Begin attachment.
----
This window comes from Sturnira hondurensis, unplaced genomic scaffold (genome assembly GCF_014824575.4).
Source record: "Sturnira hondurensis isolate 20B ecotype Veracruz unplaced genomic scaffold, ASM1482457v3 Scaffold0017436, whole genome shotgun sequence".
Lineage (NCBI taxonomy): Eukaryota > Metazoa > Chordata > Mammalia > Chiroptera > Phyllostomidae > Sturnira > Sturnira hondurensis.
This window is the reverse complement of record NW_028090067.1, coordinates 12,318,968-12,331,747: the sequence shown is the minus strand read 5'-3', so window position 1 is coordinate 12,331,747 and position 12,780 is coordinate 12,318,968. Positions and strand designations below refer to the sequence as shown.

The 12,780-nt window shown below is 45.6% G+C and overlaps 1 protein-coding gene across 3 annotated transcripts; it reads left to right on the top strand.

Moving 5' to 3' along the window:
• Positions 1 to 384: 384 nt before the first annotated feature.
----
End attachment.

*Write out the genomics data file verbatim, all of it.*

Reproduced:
This window comes from Sturnira hondurensis, unplaced genomic scaffold (genome assembly GCF_014824575.4).
Source record: "Sturnira hondurensis isolate 20B ecotype Veracruz unplaced genomic scaffold, ASM1482457v3 Scaffold0017436, whole genome shotgun sequence".
Lineage (NCBI taxonomy): Eukaryota > Metazoa > Chordata > Mammalia > Chiroptera > Phyllostomidae > Sturnira > Sturnira hondurensis.
This window is the reverse complement of record NW_028090067.1, coordinates 12,318,968-12,331,747: the sequence shown is the minus strand read 5'-3', so window position 1 is coordinate 12,331,747 and position 12,780 is coordinate 12,318,968. Positions and strand designations below refer to the sequence as shown.

The 12,780-nt window shown below is 45.6% G+C and overlaps 1 protein-coding gene across 3 annotated transcripts; it reads left to right on the top strand.

Moving 5' to 3' along the window:
• Positions 1 to 384: 384 nt before the first annotated feature.